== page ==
experimenters, and in the atmosphere. Experiments bore this out…
A 1994 study by Dr. Stephen Moses, published in
  the International Journal of Epidemiology,
  showed that around the world men who were not
  circumcised were three to four times likelier to be
  infected with H.I.V. than circumcised men. One
  hypothesis suggested was that the virus may be
  transmitted through tears in the foreskin during
  intercourse. A study reported in Scientific
  American in March of 1996 claimed to show that
  "only one factor" seemed to correlate with
  susceptibility to H.I.V. infection in Africa: lack of
  circumcision.
Method?

Method of Agreement

  ABCD precedes abcd
  AEFG precedes aefg
  A is the cause of a
Method of Agreement
 This method works by looking for an agreement
  between A (cause) and a (effect) in varied
  situations.

 In this case, the “varied situations” are all the
  different men around the world who are
  susceptible to H.I.V. infection.
 The agreement between all these differences is
  that all these different men are not cicumcised.
Method of Agreement
   ABCD precedes abcd
   AEFG precedes aefg
   A is the cause of a

Man 1 is not circumcised and is susceptible to HIV infection
Man 2 is not circumcised and is susceptible to HIV infection
……….
Man n is not circumcised and is susceptible to HIV infection
-----------------------------
"only one factor" seemed to correlate with susceptibility to
   H.I.V. infection in Africa: lack of circumcision.
 Careful studies have been made of the incidence of leukemia in the
  survivors of the atomic bombs burst over Hiroshima and Nagasaki. These
  survivors received exposures ranging from a few roentgens to 1000
  roentgens or more. They are divided into four groups.... The first group, A,
  consists of the estimated 1,870 survivors who were within 1 kilometer of the
  hypocenter (the point on the surface of the earth directly below the bomb
  when it exploded). There were very few survivors in this zone, and they
  received a large amount of radiation. The second group, B, consists of the
  13,730 survivors be-tween 1.0 and 1.5 kilometers from the hypocenter; the
  third, C, of the 23,060 between 1.5 and 2.0 kilometers; and the fourth, D, of
  the 156,400 over 2.0 kilometers from the hypocenter. The survivors of
  zones A, B, and C have been dying of leukemia during the period of careful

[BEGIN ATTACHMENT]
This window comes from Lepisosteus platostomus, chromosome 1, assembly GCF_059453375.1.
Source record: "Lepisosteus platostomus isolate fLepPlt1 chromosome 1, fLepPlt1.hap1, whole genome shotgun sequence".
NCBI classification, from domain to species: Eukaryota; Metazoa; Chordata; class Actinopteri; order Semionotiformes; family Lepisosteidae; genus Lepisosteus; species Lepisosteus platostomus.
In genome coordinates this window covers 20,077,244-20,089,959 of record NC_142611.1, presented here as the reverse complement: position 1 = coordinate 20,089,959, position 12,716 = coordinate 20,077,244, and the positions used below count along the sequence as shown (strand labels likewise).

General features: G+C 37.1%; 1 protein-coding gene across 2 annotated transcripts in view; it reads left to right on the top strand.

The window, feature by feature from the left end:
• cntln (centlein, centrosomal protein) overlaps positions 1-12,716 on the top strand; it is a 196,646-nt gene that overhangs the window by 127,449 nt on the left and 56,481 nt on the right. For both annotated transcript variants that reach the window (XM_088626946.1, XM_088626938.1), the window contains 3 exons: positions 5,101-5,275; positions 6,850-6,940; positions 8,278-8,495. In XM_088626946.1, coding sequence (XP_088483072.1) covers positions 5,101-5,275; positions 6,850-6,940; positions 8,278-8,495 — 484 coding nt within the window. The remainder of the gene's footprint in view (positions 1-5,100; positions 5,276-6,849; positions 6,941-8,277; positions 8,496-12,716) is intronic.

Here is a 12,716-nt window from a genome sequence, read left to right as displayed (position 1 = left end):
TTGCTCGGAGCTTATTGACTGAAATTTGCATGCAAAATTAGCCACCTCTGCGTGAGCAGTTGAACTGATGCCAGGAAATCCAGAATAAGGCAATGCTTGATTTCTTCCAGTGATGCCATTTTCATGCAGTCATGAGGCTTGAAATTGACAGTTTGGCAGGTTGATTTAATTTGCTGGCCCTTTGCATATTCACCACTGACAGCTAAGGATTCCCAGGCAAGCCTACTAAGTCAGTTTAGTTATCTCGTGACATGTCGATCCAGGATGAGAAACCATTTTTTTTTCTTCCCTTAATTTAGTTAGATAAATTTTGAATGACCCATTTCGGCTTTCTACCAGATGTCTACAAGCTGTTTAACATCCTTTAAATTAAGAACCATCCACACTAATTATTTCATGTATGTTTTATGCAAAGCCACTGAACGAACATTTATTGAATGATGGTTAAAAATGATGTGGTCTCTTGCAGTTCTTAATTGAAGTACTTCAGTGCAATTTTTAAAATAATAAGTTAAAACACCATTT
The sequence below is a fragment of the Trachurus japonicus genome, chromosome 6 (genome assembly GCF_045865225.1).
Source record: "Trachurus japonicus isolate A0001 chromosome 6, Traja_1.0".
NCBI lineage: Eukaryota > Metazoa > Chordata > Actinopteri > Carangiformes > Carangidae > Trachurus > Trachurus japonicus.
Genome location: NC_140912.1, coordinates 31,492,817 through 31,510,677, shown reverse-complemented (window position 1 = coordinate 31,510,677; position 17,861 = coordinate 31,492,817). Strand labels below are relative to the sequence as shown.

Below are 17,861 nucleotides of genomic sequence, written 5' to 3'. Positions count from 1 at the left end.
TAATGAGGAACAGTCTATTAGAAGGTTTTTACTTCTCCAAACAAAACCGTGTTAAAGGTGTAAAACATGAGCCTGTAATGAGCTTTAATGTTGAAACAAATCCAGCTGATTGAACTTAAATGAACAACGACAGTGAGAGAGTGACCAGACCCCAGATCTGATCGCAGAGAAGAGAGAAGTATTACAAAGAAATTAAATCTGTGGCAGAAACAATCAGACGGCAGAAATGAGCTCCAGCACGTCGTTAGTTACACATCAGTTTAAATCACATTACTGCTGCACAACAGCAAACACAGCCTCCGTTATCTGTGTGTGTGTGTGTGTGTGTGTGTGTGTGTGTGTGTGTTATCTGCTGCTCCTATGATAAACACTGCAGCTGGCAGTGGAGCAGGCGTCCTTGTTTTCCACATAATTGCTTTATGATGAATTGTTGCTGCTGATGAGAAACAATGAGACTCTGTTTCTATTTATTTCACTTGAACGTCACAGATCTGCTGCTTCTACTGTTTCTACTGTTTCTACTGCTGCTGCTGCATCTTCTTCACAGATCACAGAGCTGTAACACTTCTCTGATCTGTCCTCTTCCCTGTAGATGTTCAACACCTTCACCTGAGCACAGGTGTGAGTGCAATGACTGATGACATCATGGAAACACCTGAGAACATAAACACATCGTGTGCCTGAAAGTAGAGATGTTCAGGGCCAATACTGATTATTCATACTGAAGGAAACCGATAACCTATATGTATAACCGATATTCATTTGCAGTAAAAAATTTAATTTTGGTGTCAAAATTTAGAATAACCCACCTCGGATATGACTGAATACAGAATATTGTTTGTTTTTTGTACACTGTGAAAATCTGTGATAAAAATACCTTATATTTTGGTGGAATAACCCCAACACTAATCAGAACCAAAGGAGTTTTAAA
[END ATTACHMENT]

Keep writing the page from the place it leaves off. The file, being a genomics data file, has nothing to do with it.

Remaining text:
study, the eight years from 1948 to 1955, at an average rate of about 9 per
  year.... Many more cases of leukemia occurred in the 15,600 survivors of
  zones A and B than in the 156,400 survivors of zone D, who received much
  less radiation. There is no doubt that the increased incidence is to be
  attributed to the exposure to radiation. ... The survivors of zone A received
  an estimated average of 650 roentgens; those of zone B, 250; those of zone
  C, 25; and those of zone D, 2.5.... To within the reliability of the numbers, the
  incidence of leukemia in the three populations A, B, and C is proportional to
  the estimated dose of radiation, even for class C, in which the estimated
  dose is only 25 roentgens.
Method?

The Method of Concomitant Variation

ABC—abc
A+BC—a+bc
A and a are connected, but not necessarily
  the cause
The Method of Concomitant Variation
Look out for cases where there are
 fluctuating levels in the cause/effect
 corresponding to fluctuating levels in the
 effect/cause.

In this case, there is a correlation between
 amount of radiation a group is exposed to
 and the incidence of leukemia in that
 group.
The Method of Concomitant Variation
ABC—abc
A+BC—a+bc
A and a are connected, but not necessarily the cause

Exposed to 650 R results in high incidences of leukemia.
Exposure to 250 R, a little less…
Exposure to 25 R, still less…
------------------------------
Therefore: To within the reliability of the numbers, the
   incidence of leukemia in the three populations A, B, and
   C is proportional to the estimated dose of radiation, even
   for class C, in which the estimated dose is only 25
   roentgens.
Inflammation-swelling, redness, and pain-plays a key role in
   rheumatoid arthritis and in the process that leads to diabetes. Can
   the gene that causes inflammation be identified? Dr. Donald N.
   Cook, a pathologist at the University of North Carolina at Chapel